THURSDAY: The Tickle Spiders


Copyright is held by the author.

IT STARTED with the light tickle, a gentle dusting that was just enough to interrupt Colleen’s relaxation.

She set her of tea down and swatted at her upper back, not too hard but enough to brush off any offending dust balls.

Nothing was there.

Passing it off as her imagination Colleen picked her cup of tea up and took a sip. The golden-tinged liquid soothed her mind as well as her throat. This time of year allergies usually tempered any joys she had in life but she had found that a hot cup of lemon-ginseng tea staved off most of the discomfort.

Her mind drifted liked the tiny plumes of steam from her cup of tea: smooth, gentle, and flowing into the room, invariably settling on her worries. Her job, her mother’s dwindling health, her thin bank account, the persistent sputtering of her car’s engine, all these fears and more reared their ugly heads in her mind.

Colleen cleared her thoughts and took a deep breath. She needed to relax. She needed to . . .

The itching hit suddenly. It started on her lower back and quickly spread up toward her neck, her spine tingling with uncomfortable sensations.

With a grunt of irritation Colleen forced herself to address the issue. It felt like more than just a passing tickle from her clothes, and furthermore, it seemingly came from nowhere.

She set her cup of tea down and stood up. Her arms only reached back so far so she had to twist into unnatural angles if she wanted to reach all the areas on her back and neck.

Instantly, the itching grew worse. It felt like a thousand tiny fingers were brushing against her skin, ever so gently feathering the flesh into untapped realms of discomfort.

Colleen’s movements grew frantic. She twisted and turned as much as her body would allow, desperately trying to find relief, but every time she managed to get a spot it seemed to move to another, hard to reach area.

The cup of tea crashed to the floor, the Ceramic tile she spent so much money on effectively separating the cup into innumerable shards.

Colleen fell onto her back, frantically trying to stop the itching, but it was no use. By then it felt as if it was under her skin, penetrating down to her very bones.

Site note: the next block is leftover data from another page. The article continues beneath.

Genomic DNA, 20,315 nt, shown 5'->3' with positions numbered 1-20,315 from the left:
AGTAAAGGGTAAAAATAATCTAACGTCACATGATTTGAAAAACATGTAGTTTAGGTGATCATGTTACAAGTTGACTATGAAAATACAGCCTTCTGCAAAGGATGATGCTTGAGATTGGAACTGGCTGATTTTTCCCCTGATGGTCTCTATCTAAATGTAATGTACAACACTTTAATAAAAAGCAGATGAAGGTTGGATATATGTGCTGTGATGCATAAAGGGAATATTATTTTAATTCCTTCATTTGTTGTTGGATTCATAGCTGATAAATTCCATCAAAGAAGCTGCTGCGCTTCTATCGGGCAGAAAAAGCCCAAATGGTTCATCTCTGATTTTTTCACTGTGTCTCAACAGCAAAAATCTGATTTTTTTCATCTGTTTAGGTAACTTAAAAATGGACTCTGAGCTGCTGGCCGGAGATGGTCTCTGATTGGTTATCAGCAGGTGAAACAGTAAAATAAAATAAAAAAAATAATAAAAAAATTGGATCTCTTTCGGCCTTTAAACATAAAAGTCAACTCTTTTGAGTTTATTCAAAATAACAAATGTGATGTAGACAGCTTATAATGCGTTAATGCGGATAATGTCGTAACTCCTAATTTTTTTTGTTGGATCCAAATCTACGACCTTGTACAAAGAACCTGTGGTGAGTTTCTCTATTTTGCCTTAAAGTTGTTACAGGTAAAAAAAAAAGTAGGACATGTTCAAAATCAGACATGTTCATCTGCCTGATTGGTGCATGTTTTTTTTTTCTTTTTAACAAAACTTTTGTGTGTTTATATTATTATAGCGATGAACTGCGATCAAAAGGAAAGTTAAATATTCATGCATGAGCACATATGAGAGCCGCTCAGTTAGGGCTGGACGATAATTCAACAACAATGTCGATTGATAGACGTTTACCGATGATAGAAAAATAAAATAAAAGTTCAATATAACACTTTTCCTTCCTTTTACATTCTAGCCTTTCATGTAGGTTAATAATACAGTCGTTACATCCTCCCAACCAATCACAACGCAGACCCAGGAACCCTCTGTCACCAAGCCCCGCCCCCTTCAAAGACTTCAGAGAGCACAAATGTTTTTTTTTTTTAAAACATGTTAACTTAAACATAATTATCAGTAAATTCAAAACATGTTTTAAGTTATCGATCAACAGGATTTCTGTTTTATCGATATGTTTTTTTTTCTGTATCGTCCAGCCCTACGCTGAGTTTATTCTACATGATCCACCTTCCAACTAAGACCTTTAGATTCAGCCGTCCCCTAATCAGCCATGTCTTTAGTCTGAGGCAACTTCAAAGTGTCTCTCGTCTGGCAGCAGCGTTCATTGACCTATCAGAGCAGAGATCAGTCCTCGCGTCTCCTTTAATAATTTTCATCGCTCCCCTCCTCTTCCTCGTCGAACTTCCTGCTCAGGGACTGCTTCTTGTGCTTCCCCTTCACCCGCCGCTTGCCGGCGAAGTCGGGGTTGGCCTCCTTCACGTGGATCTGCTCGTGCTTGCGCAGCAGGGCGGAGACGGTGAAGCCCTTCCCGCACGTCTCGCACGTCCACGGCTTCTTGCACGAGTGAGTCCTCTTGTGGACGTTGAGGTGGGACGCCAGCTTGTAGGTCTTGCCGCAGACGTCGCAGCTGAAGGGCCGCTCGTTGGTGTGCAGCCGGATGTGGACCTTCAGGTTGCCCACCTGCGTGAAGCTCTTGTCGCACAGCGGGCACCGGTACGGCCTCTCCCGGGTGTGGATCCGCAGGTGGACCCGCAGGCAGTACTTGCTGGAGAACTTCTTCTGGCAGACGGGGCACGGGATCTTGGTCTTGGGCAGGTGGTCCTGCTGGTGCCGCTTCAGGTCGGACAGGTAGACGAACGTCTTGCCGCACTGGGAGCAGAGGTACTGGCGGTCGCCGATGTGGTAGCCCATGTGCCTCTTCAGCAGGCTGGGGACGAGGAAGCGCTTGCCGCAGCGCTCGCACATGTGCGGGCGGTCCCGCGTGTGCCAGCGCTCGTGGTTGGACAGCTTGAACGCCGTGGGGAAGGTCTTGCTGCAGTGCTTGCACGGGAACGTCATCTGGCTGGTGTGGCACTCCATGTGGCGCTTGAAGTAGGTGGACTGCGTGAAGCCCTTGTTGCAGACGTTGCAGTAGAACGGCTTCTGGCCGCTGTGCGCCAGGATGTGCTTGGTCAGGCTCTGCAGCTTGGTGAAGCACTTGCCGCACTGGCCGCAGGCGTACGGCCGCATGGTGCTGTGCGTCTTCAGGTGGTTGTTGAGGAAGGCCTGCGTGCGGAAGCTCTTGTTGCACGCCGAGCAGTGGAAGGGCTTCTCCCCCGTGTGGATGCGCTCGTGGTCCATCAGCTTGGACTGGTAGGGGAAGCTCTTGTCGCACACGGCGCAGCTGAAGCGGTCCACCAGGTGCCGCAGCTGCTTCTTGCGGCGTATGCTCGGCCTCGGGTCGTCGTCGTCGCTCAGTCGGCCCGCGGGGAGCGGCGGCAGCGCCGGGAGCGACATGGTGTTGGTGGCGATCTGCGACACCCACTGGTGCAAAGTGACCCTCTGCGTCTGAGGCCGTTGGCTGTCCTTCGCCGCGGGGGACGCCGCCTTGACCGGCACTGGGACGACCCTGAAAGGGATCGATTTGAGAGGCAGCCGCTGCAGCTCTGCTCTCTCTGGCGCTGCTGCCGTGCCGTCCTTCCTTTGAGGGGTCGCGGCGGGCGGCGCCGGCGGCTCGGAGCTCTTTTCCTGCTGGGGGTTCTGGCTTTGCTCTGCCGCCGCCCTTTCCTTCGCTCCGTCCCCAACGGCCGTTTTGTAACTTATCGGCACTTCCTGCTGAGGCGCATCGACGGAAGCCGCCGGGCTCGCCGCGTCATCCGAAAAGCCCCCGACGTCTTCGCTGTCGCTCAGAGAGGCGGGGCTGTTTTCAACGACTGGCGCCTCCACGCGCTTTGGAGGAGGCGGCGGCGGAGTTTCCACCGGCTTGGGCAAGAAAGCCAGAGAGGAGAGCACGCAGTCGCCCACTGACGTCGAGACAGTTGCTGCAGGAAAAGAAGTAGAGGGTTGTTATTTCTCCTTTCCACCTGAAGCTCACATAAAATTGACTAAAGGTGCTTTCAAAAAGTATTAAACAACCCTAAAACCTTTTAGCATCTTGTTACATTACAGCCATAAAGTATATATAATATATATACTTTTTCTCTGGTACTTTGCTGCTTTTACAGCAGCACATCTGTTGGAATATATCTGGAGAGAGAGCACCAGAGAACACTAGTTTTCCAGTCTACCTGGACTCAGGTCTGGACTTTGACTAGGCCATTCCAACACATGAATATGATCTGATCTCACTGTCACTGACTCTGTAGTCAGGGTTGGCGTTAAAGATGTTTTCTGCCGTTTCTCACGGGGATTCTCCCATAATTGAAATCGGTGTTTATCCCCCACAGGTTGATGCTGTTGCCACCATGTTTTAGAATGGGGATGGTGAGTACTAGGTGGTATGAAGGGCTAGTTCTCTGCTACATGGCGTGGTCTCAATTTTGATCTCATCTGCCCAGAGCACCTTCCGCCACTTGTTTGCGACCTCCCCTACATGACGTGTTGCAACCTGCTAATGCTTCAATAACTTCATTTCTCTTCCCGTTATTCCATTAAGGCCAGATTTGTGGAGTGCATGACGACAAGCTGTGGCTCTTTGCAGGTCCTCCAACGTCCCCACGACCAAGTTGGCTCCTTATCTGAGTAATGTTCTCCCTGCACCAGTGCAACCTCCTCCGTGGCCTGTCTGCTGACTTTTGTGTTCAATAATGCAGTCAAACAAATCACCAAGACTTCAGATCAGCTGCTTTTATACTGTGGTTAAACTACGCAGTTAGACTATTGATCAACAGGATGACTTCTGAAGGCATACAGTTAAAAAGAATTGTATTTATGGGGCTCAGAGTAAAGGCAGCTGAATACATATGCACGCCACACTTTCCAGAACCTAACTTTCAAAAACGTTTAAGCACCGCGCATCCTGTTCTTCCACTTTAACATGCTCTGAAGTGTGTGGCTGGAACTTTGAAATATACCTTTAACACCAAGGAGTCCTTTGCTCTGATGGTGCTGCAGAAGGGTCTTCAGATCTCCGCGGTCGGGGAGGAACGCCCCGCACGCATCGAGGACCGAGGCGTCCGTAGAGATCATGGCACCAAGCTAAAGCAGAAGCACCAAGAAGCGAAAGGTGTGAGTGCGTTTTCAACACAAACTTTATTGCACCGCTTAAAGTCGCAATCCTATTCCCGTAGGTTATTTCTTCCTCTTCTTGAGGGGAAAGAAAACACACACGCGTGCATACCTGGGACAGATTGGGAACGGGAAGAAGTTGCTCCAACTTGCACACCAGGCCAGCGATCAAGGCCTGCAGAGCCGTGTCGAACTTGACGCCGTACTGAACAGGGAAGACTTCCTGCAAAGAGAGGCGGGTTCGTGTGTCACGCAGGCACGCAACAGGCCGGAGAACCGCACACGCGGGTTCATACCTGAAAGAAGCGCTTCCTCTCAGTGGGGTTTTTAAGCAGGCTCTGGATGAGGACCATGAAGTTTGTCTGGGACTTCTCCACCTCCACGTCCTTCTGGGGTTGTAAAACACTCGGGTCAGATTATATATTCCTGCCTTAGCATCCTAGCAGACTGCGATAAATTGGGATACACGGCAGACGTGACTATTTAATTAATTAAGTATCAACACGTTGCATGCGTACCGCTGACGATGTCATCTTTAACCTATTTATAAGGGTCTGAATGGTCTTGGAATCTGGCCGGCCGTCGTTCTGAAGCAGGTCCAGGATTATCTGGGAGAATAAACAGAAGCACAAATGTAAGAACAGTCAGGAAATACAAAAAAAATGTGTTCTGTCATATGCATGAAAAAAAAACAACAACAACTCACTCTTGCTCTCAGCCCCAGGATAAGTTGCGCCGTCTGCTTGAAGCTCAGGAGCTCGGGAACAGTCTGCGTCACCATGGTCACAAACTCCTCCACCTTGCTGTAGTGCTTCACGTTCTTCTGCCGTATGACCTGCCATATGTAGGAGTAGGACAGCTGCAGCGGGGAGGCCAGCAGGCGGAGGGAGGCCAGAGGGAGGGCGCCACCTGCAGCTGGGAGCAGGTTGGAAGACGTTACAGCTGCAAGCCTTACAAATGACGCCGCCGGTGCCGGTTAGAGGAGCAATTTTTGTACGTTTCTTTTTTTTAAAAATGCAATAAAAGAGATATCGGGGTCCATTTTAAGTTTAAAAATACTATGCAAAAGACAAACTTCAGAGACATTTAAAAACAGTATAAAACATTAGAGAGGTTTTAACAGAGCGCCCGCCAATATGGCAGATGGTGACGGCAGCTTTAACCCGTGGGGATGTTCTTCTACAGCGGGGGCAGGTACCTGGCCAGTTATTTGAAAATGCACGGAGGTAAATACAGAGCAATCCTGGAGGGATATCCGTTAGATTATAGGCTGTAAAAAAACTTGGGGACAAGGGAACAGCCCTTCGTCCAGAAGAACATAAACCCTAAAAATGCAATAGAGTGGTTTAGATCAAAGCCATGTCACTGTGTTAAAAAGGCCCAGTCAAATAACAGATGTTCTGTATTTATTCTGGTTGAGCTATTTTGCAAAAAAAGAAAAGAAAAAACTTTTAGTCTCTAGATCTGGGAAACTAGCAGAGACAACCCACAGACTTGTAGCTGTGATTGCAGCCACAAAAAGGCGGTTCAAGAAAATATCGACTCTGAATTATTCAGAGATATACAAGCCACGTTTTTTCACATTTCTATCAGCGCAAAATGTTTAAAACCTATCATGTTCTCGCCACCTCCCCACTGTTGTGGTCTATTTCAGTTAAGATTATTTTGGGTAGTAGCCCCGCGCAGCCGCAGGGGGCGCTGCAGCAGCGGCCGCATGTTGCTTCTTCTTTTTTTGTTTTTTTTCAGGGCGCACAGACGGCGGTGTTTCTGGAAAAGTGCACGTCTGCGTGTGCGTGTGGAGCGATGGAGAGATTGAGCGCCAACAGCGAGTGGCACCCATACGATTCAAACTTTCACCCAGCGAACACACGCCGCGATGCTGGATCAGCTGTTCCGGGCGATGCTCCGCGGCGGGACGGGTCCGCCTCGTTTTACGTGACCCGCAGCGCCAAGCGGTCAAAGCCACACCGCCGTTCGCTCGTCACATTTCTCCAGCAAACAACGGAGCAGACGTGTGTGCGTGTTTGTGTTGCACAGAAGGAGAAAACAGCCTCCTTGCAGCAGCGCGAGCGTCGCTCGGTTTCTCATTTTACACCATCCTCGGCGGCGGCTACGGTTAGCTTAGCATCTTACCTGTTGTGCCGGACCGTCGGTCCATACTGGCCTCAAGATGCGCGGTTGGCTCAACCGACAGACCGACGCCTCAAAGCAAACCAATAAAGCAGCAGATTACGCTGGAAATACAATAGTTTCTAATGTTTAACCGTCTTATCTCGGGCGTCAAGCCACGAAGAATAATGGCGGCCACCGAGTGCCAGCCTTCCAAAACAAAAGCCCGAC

Then the itching began to spread upward toward her head. The agonizing sensations crept along her spine, quickly reaching the back of her skull.

She screamed. Her fingers took on a life of their own, digging bloody furrows into the back of her skull.

But still the itching persisted, reaching maddening levels.

Her face was next and in a few short seconds had been reduced to gory pulp.

But the itching still persisted, even increasing in intensity.

Colleen flopped around on the floor. Her head repeatedly slammed into the hard Ceramic floor, over and over again, blood greasing the expensive titles that she had so carefully picked out.

Her skull fractured, tangling her long hair with torn flesh, blood, and fragments of brain and bone.

Then the itching finally stopped, but Colleen was beyond feeling it anymore.


Detective Warner unzipped the body bag and had to stifle a gag when what was left of the young woman’s face poked through the folds. He’d seen many bodies in his career but something about this one didn’t sit well with him. There were no signs of forced entry, no weapons, no motive, nothing. Only a mutilated corpse of a young woman found in her own home. Other than the blood and the shattered cup of tea everything was in order.

It didn’t make sense.

He zipped the body bag closed and stepped out of the bathroom. Two men from Rockdash Funeral Home went in behind him, loaded the body onto a gurney, and began to wheel it down the hallway.

“Wait a minute!” Warner suddenly said, his face flush with alarm. “Hold on a second!”

He moved over to the lump on the gurney. “I thought I saw something.” He reached for the zipper on the body bag. “Something moved.”

The two men stared at the detective with wide, disbelieving eyes.

“Detective,” one of the men said, “we need to load this up.”

Warner stared at the lump under the bag.

Did he really see something or was it his imagination? Judging by the condition of the body he’d guess the latter. But he still had to check it out.

Ignoring the glares from the two men Warner proceeded to unzip the bag again, exposing the young woman’s remains.

“Well, Detective?” the two men asked simultaneously.

“Must’ve been my imagination,” Warner said in a dull tone. He felt an itch on his hand and absentmindedly brushed at it. “Take her away.”

One of the men zipped the bag closed again and he and his co-worker then wheeled it out of the house to the minivan waiting in the driveway.

Warner watched them drive away.

Suddenly his leg began to itch, so much so that he had to use both hands to scratch it. It didn’t help though.

He scratched with more intensity, the fabric of his slacks shredding from the onslaught. It felt like a thousand tiny fingers on his skin, burrowing, tapping into every nerve.

He fell to the floor, writhing in agony. The itching had spread up his leg to his stomach, his chest, his neck, and finally to his head. He tore at his body as the police offers and forensic examiners still in the house desperately tried to help.


“Hey Tom, what’s the matter with you?”

“I don’t know, Greg. Suddenly I’ve got this terrible itch on my hand. It’s killing me.”

“Well, just keep your hands on the wheel and your eyes on the road.”

“God! It’s spreading! My arms! Oh God!”

The minivan veered from one side of the road to the other. The driver was delirious with itching, tearing into his body with his own hands in desperate effort for relief.

The van crashed headfirst into a huge tree on the side of the road. The vehicle ignited on impact, sending the dying screams of the two trapped men inside into the clear blue sky.

And all around the carnage thousands of larvae, invisible to the naked eye, squirmed away from the heat to seek out new prey.